Renewables and Grid Level Storage (updated Dec 2022)

Greg Brougham
4 min readSep 30, 2022
Photo by Matthew Henry on Unsplash

I’ve mentioned earlier that this decade is regarded as one of storage and discussed local or distributed storage but that leaves the question of storage at grid level storage and in particular the issue of curtailment.

US residential home consumes on average the order of 29kWh/day so a small 150MW coal station can supports the order of 5,000 homes and we are seeing large solar and wind deployment of several hundred MW and some GW deployments. Still, the issue is a coal fire station can run for a whole day while renewables tend to be peaky in nature. I know I’m comparing an average with effectively the peak generation capacity but we’ll come back to that.

This peakiness leads to what is called curtailment when the electricity operator asks the renewable generators to go offline, that is to disconnect from the grid. There are two issues here and the first is that obviously this is electricity that is wasted and the other is that operators are often required to reimburse the generators as they contracted at a fixed price for the supply. This cost can be hundreds of millions on an annualised basis at the moment. Form Energy analysis is that curtailment in California has increased from an average of 2.5 to 9.5 hours since 2014 and in 2022 and curtailment totals 1,860 GWh of wind and solar to date in 2022.

So the answer is obviously some form of storage that allows these peaks to be leveled out so that renewables can provide more of the base load and to avoid curtailment. This is where grid-level storage comes in and there are several options here but I’m discounting hydrogen production due to its low overall efficiency :

  • You can of course look to add some form of battery storage to the renewables
  • You can use another medium such as gas and there are several options here
  • Or you can look to combine generation with another ‘renewable’ to provide something like pumped hydro

The other thing that grid-level storage offers when combined with renewables is the ability to cover peaks. For example if you have 100MW of generation capacity and 50MW of storage you can for a period of time supply 150MW of capacity. Not only does storage allow you to extend coverage but it can help you meet peaks that exceed our capacity. This is basically what they have been doing with the ‘distributed’ grid in California over the summer.

Grid-level batteries have been in the press and one that got the most press coverage is the one deployed in Southern Australia as the result of a Twitter exchange between Atlassian chief Mike Cannon-Brookes and Elon Musk. This was a lithium-ion battery and these types of chemistry are more suited to supporting the operation (stability) of grids than storage. At scale there are other chemistries such as redox flow batteries that are more appropriate. Those based on Vanadium offer better economics of scale and also very high cycle expectancy, leading to an expected life of 25+ years. It is worth noting that the Chinese are due to bring a 200MW Vanadium flow battery online in October 2022 which will be the world’s largest redox flow battery to date. A recent article by Wood McKensize incorrectly characterised this as having 4 hours duration but this is missing leading as they have just used the initial 100MW/400MWh capacity to deduce this number whereas the technology support longer duration storage. If the energy draw was 1/4 of the storage capacity it would support 16 hours and so on.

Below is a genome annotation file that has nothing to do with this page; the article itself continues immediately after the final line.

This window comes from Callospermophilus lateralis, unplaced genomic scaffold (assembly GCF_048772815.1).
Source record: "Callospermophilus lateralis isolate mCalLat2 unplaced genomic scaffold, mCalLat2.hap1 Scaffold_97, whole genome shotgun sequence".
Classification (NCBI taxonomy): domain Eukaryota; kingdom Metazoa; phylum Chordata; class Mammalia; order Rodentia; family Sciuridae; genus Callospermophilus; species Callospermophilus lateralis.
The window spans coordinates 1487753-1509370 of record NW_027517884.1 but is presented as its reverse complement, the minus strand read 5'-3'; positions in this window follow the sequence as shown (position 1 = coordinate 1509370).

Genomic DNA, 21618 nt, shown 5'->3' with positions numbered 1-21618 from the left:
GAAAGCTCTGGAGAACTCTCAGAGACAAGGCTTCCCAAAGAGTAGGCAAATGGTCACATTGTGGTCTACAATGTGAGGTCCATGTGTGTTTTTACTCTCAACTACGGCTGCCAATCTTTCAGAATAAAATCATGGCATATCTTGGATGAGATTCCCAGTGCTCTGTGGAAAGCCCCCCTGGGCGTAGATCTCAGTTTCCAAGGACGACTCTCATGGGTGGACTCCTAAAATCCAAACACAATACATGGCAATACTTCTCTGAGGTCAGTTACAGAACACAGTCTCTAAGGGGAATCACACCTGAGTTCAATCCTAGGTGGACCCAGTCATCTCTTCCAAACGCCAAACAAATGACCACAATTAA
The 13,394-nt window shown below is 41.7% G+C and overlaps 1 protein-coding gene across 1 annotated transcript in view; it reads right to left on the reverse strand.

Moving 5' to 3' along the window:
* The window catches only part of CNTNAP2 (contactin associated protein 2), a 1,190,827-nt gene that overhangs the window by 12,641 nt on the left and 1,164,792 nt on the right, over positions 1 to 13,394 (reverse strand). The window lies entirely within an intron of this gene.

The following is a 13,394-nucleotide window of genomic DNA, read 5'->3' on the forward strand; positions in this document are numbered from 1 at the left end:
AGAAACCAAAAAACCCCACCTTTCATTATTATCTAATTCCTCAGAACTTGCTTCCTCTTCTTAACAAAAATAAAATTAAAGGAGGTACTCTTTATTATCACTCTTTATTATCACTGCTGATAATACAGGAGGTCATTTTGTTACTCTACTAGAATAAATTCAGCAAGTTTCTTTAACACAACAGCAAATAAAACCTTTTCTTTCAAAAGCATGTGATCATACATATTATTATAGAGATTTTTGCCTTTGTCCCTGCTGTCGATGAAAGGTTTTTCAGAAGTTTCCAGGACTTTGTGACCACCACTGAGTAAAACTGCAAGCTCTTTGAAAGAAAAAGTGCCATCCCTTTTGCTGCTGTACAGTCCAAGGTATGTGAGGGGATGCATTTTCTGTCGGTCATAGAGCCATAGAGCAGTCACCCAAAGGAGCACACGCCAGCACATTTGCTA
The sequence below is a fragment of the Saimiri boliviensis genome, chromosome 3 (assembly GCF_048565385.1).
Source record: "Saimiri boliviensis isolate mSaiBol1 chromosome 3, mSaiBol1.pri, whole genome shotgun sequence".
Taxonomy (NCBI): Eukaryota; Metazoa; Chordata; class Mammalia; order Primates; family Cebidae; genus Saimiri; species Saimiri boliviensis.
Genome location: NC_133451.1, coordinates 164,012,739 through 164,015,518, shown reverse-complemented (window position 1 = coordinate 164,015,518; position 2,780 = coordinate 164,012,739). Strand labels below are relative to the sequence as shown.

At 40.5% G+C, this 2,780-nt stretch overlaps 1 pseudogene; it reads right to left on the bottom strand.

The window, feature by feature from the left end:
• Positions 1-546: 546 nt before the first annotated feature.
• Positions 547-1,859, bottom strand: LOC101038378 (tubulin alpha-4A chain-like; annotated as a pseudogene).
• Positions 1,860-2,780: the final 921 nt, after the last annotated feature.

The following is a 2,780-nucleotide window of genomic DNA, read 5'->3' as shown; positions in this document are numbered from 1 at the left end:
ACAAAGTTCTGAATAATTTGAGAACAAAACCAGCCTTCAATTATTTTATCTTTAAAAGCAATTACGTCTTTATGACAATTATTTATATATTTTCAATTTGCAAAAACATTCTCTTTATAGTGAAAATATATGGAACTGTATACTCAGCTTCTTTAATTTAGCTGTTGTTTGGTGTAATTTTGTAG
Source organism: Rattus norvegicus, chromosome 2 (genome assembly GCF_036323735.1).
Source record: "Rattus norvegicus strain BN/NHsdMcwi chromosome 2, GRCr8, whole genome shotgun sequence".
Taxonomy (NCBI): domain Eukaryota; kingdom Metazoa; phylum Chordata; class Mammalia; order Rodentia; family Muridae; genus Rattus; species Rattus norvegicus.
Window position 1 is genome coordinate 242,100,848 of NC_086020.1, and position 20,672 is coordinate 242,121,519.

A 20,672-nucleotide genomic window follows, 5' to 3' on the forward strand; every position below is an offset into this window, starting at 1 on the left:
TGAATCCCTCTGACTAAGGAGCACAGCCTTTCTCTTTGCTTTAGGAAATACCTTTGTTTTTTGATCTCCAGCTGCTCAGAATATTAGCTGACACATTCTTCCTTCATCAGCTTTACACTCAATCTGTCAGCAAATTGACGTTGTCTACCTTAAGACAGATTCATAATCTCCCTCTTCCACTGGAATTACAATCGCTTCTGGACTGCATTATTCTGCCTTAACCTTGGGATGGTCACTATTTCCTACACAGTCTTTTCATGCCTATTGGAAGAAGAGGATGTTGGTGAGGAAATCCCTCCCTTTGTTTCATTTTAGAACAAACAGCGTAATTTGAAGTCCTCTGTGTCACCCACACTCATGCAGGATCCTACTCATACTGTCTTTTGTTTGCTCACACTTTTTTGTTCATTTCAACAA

With regards to other medium Energy Dome’s novel CO2 storage system looks very interesting as it does not need the cryogenic temperatures needed for air for storage and the architecture is modulator in nature offering 50MW, 100MW and 200MW of capacity. This show promises and offers round trip efficiencies of 75+%.

And we are seeing increasing use of pumped hydro energy storage (PHES), in particular in Australia. The main constraint here is the geology and this makes sense where there is an existing hydro facility or the natural geology offers a height differential that can be leveraged. One interesting development here is RheEnergise development of what they refer to as high-density hydro using a mineral-rich fluid that is 2.5 times denser than water. This means that the head or height difference only needs to be the order of 100m so is not so constrained from a geology perspective and can in principle be localised (my italics).

The bottom line is the deployment of grid-scale renewables without some form of storage makes no sense so why is there not a policy to ensure this in the UK and why are the electricity operators not looking at subsiding their installation instead of making curtailment payments?

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